The Sensitive Leader’s Guide – How to Manage a Remote Team During the Coronavirus Pandemic

Leadership, Remote Work, Teamwork

Being a leader is never easy, let alone during times of crisis. 

With the coronavirus pandemic, Sensitive Strivers across the nation and world are reckoning with a new reality: leading their teams from afar. 

Managing distributed employees might be completely new to you. Ever the thoughtful and empathetic sensitive leader, you may have concerns like: 

  • How do I keep morale and productivity high? 
  • What can we do to communicate differently if we can’t be face-to-face? 
  • How do I emotionally support my team and allay their fears about economic uncertainty?

These are just a few of the questions I’ve heard from my coaching clients over the past few days. 

If you’re asking yourself similar questions, then the fact that you are says so much about you and your level of self-awareness as a leader. It also means you’re mindful of the pivots and adjustments you’ll have to make to your own leadership style as well as how you manage your team in the upcoming weeks and months. 

The good news is that your sensitivity, combined with your strong drive, perfectly positions you to be a beacon through crisis. Now more than ever, your team needs you to step up and provide much-needed structure, direction, and support. You can be the manager they need, all without sacrificing your well-being or stressing yourself out in the process. 

How to Manage a Distributed Team


If you’re still holding your meetings via conference call, then you’re missing a big opportunity for engagement and interaction. Video calls are the new norm for a reason: they’re a placeholder for genuine connection when you can be co-located. There’s a productivity bonus, too; being on video makes it harder for your team to multitask during meetings. The result? Your people are more present and engaged. 


Sensitive Strivers tend to get self-conscious about their desire to talk, process, and communicate. But here is where that tendency becomes a tremendous strength. Err on the side of overcommunication with your distributed team, especially in the beginning. Level set expectations, such as how the team will: 

  • Share information
  • Give feedback
  • Manage projects and deadlines 
  • Make decisions
  • Assign task owners

Defining standards provides a sense of calm amidst fast-moving chaos.

Also, make sure to reinforce the team’s goals and purpose. Encourage them not to see this as a vacation, but an opportunity to contribute and create value. Make it very explicit that transparency, trust, and knowledge-sharing are key priorities.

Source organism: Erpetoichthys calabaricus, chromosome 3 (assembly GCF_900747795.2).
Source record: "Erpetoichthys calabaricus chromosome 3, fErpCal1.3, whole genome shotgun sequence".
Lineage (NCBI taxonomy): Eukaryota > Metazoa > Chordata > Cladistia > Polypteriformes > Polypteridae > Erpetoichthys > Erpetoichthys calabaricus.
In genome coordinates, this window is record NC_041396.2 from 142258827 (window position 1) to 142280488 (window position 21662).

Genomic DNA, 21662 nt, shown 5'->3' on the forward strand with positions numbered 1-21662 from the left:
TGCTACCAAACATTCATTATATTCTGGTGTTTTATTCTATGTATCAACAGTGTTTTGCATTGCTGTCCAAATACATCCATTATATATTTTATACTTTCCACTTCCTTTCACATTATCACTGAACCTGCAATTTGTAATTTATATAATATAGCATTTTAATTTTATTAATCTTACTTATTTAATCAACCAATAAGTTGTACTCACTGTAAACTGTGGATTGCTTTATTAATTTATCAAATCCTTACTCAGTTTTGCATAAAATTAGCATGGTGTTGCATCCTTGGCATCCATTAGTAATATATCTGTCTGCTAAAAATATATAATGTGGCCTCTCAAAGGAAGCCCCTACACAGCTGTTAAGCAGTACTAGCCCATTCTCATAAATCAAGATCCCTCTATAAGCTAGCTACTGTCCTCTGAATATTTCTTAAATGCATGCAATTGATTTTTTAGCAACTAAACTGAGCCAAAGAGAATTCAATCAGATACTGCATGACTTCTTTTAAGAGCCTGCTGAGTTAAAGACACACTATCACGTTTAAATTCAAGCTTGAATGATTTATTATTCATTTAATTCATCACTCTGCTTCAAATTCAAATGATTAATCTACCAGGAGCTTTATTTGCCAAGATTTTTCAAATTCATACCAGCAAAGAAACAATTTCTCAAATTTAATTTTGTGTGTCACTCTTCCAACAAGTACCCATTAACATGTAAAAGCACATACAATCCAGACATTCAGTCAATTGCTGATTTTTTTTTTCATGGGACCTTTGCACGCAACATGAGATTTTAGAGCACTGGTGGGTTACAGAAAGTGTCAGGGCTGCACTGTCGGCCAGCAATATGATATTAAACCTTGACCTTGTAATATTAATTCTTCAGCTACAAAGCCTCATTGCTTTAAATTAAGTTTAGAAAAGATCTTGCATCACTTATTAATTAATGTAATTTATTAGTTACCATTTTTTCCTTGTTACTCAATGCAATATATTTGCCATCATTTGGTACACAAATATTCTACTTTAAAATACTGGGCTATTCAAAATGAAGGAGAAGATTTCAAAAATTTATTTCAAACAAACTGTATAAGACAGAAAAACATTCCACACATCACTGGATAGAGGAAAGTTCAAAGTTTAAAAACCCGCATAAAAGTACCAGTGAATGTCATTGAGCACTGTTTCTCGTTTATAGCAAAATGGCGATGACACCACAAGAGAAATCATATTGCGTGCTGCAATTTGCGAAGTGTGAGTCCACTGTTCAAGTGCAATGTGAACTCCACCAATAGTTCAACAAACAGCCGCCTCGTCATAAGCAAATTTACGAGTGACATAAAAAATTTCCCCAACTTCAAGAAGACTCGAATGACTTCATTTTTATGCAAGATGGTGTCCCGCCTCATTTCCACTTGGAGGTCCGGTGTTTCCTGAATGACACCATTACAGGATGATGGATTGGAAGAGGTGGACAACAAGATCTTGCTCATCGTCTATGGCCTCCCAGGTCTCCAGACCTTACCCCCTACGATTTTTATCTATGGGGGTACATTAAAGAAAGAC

When your team is in the office, it’s fairly easy to know who is working on what and when. Less so when you’re remote. To bridge the gap, schedule a daily huddle or “stand-up,” in scrum terms. This is a simple 15-20 meeting, the same time every morning, where every team member (including you) answers three questions: 

  1. What did I accomplish yesterday?
  2. What will I do today?
  3. What obstacles, if any, are impeding my progress?


Match up two team members to work together on a project. They can each work on separate tasks or use the time as a brainstorming / working session on a shared project. This is a great way to stave off loneliness and isolation as well as boost accountability. 


Use a tool like Loom to record short videos and screen shares. This is a great way to send feedback or share instructions with your team without having to call a meeting to do it. It also means you can delegate more easily and preserve your time and energy for higher priority items. 


Trust your team and allow them to pop on “Do Not Disturb” mode to get focused work done, because you’ll probably want to do the same. Likewise, be flexible and understanding if there’s some background noise or kids running by on video calls. Everyone is adjusting to having family at home and doing their best. 


In this trying time, keep morale high by making a deliberate effort to celebrate and recognize your employees. Frequent and visible recognition is even more important when you’re not in-person so create a channel in Slack or a similar tool where your team can high-five each other and share wins. You can also start meetings by going around and asking each team member to share a highlight from their day. 


Exercise empathy and don’t forget that your team is human, too. They may be wrestling with worries and concerns that are blocking them from performing at their best, so surface concerns. Use one-on-ones as an opportunity to check-in and ask questions like: 

  • What is working well? 
  • Where are you feeling challenged? 
  • How can I support you? 
  • What do you need from me to be successful? 


This is new territory so don’t be surprised if your imposter syndrome flares. Self-doubt is a natural response to uncertainty and change. It’s a sign you care deeply about doing a good job and achieving the best possible results. Watch out for perfectionism and overworking. Tackle negative self-talk when it arises.

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Hi, I'm Melody

I help smart, sensitive high-achievers break free from imposter syndrome and overthinking so they can find the confidence to lead effectively.


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